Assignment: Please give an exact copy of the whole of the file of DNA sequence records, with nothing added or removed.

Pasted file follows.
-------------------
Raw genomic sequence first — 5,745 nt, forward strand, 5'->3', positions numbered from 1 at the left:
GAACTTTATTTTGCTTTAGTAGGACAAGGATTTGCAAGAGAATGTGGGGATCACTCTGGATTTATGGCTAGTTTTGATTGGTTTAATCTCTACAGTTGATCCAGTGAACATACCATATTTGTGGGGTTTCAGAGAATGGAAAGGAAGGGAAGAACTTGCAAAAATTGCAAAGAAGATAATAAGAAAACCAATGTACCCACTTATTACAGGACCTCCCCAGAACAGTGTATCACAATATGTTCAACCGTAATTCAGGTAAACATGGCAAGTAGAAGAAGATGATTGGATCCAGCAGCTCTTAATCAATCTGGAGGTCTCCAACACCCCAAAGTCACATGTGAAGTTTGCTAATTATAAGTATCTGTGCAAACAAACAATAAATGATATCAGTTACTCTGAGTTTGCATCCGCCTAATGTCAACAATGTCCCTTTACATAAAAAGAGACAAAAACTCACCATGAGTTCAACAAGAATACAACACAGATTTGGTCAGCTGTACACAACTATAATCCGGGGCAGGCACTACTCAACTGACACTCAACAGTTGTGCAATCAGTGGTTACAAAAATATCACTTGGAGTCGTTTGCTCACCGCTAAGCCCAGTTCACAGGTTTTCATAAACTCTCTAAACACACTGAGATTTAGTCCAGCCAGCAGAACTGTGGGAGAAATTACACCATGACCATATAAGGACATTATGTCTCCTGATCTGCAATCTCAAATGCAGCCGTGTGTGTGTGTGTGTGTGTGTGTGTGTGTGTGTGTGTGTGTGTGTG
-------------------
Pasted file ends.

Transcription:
Raw genomic sequence first — 5,745 nt, forward strand, 5'->3', positions numbered from 1 at the left:
GAACTTTATTTTGCTTTAGTAGGACAAGGATTTGCAAGAGAATGTGGGGATCACTCTGGATTTATGGCTAGTTTTGATTGGTTTAATCTCTACAGTTGATCCAGTGAACATACCATATTTGTGGGGTTTCAGAGAATGGAAAGGAAGGGAAGAACTTGCAAAAATTGCAAAGAAGATAATAAGAAAACCAATGTACCCACTTATTACAGGACCTCCCCAGAACAGTGTATCACAATATGTTCAACCGTAATTCAGGTAAACATGGCAAGTAGAAGAAGATGATTGGATCCAGCAGCTCTTAATCAATCTGGAGGTCTCCAACACCCCAAAGTCACATGTGAAGTTTGCTAATTATAAGTATCTGTGCAAACAAACAATAAATGATATCAGTTACTCTGAGTTTGCATCCGCCTAATGTCAACAATGTCCCTTTACATAAAAAGAGACAAAAACTCACCATGAGTTCAACAAGAATACAACACAGATTTGGTCAGCTGTACACAACTATAATCCGGGGCAGGCACTACTCAACTGACACTCAACAGTTGTGCAATCAGTGGTTACAAAAATATCACTTGGAGTCGTTTGCTCACCGCTAAGCCCAGTTCACAGGTTTTCATAAACTCTCTAAACACACTGAGATTTAGTCCAGCCAGCAGAACTGTGGGAGAAATTACACCATGACCATATAAGGACATTATGTCTCCTGATCTGCAATCTCAAATGCAGCCGTGTGTGTGTGTGTGTGTGTGTGTGTGTGTGTGTGTGTGTGTGTGTG